Results tagged ‘ Gary Sheffield ’

Teenage Dream

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Today, October 16, 2012, Bryce Harper turns 20. Really think about that for a moment. While you’ve heard “teenage this” and “teenage that” all season long, it is truly remarkable to step away from the list of facts and figures and just appreciate everything Harper was able to do at the highest level of the professional game before his 20th birthday. We’ll save the inevitable Mike Trout comparisons for later in the offseason, but for now, take a look back at some of the highlights and vote at the bottom of the post for the one that most impressed you during Harper’s tenure as a Major League teenager.

4/29 @ LAD: Welcome to the Show

Harper didn’t take very long to announce his presence to the Major League world, scalding a double to the wall in his first game in Los Angeles. But perhaps his most memorable play from that first series came in his second game, as he ranged deep into center field and snagged a ball off the bat of Juan Uribe right before slamming into the wall. He held on, and gunned the ball back to the infield, nearly doubling the runner off first base. The catch would set the tone for the all-out, aggressive style Nationals fans would come to know and love throughout the year.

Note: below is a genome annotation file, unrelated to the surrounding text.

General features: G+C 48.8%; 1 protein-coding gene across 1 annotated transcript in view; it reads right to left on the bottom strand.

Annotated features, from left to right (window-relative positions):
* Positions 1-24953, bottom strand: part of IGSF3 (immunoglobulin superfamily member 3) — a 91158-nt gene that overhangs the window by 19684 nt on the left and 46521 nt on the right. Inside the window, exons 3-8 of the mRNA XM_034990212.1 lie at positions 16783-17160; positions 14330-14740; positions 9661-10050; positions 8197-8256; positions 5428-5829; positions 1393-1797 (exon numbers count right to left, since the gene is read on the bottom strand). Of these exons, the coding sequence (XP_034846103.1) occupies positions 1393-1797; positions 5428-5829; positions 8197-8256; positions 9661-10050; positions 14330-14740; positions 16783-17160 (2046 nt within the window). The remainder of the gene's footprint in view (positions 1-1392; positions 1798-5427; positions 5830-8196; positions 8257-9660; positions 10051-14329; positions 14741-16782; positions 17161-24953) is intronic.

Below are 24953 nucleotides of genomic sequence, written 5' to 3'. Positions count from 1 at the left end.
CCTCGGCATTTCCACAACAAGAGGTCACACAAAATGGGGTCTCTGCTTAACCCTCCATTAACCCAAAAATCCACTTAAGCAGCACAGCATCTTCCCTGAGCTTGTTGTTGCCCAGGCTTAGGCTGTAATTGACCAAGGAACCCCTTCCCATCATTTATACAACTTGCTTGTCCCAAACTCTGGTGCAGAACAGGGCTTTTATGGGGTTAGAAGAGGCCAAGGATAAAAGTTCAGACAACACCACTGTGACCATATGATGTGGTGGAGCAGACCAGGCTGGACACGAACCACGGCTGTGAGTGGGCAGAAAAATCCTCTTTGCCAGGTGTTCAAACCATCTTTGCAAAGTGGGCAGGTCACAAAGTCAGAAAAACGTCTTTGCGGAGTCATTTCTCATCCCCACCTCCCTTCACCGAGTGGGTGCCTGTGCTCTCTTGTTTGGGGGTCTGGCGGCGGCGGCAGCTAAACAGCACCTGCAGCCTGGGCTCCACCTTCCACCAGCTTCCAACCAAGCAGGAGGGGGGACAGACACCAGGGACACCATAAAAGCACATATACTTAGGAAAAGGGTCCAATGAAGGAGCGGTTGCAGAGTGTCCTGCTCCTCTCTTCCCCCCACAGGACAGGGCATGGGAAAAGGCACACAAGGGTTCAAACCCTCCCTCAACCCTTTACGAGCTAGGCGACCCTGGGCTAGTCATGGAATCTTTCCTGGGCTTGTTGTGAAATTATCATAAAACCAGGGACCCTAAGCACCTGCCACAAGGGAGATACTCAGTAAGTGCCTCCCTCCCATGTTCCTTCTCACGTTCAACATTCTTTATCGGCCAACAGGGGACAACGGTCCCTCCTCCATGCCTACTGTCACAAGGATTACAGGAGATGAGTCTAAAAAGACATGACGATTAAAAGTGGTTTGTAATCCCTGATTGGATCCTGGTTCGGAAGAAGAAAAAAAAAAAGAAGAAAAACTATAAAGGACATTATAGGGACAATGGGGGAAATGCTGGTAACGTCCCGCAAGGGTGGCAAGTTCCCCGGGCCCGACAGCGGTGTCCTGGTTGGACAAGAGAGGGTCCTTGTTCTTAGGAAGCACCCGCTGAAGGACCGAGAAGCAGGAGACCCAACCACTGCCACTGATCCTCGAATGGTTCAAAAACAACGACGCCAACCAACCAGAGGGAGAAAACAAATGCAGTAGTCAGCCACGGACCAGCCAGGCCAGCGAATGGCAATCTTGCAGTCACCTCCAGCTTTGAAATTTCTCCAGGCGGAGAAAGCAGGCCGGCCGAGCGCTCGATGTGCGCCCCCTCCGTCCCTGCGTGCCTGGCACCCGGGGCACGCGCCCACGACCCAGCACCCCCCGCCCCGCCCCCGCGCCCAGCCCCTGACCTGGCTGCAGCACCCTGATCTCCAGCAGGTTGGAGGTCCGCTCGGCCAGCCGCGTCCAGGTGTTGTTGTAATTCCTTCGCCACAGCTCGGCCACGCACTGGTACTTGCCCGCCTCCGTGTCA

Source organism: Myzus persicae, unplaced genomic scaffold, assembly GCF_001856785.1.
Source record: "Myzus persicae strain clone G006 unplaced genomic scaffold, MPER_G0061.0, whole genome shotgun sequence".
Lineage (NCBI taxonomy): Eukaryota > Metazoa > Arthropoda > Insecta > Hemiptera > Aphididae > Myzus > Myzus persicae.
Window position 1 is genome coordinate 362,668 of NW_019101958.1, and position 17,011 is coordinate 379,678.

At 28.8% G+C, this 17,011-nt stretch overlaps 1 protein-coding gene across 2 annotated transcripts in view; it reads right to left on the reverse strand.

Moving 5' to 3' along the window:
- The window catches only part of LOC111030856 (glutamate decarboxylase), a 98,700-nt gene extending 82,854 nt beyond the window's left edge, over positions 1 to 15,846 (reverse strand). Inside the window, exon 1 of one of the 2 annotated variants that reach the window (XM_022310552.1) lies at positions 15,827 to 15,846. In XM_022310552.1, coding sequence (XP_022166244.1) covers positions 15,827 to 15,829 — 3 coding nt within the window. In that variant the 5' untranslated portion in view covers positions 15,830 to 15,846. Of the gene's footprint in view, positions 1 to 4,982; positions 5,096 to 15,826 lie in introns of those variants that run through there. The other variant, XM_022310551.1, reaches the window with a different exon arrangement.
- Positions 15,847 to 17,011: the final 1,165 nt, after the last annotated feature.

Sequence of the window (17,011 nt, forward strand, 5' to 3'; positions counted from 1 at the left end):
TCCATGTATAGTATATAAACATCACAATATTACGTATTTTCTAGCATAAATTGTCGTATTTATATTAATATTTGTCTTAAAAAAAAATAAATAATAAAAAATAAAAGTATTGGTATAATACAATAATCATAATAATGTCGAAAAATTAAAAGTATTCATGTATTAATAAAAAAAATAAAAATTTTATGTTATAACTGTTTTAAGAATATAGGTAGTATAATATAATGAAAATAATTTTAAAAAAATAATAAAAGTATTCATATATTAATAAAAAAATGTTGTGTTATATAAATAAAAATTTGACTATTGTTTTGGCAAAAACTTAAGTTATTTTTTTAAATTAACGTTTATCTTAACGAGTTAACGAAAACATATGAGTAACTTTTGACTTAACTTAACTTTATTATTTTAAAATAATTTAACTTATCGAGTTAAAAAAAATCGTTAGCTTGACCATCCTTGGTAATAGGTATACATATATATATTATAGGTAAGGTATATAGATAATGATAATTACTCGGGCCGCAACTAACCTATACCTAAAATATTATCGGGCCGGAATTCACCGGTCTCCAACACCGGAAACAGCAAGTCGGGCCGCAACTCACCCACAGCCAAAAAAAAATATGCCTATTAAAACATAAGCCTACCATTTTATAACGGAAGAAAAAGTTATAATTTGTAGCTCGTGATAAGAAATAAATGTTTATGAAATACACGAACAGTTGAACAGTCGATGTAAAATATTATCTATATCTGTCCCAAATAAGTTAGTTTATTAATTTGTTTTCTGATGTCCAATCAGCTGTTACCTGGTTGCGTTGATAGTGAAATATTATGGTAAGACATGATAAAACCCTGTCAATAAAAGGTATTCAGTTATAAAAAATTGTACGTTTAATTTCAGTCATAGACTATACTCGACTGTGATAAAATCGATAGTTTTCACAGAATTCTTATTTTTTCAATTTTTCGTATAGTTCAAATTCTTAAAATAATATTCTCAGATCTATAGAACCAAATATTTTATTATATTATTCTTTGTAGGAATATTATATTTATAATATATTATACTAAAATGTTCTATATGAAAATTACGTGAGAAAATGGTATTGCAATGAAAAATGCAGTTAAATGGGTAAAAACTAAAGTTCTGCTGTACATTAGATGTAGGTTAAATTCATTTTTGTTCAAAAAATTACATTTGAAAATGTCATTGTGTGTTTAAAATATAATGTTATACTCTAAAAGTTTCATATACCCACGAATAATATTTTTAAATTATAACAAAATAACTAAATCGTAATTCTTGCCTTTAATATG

5/6 vs. PHI: Harper Steals Home

Big-time players always seem to shine the brightest on the biggest stages. In his first early test, against the division-rival Phillies on national television, Harper was plunked on the first pitch he saw from Cole Hamels. Some forget that on Chad Tracy’s two out single to left, the rookie went first-to-third, right in front of Phillies outfielder Juan Pierre. That set up the play that everyone remembers, as Harper took advantage of a lazy pick-off attempt by Hamels and sprinted home. He slid under the tag of Carlos Ruiz, swiping home for his first Major League stolen base.

6/5 vs. NYM: Teenage Walk-off

In an epic game that featured three game-tying RBI by Ian Desmond, it was Harper who finally delivered the coup de gras. With the bases loaded and two outs in the bottom of the 12th, he laced a single the other way, handing the Nationals a walk-off win over the Mets. It marked the first Major League walk-off by a teenager since Gary Sheffield’s game-winning hit in 1988, four years before Harper was born.

6/12 @ TOR: Border Crossing

One of Harper’s calling cards on his scouting report was his prodigious power. And while he hit some big home runs in 2012, perhaps none had the awe factor of the one he teed up in Toronto, as the Nationals were busy sweeping a 6-0 road trip. His moon shot, appropriately, drew “oohs” and “ahs” from the crowd, and dented the Blackberry ad hanging from the second deck in right-center field at Rogers Centre, punctuating the sign’s slogan: Be Bold. Be bold, indeed.

8/29 @ MIA – 9/5 vs. CHC: A Pair of Two-homer Games in a Week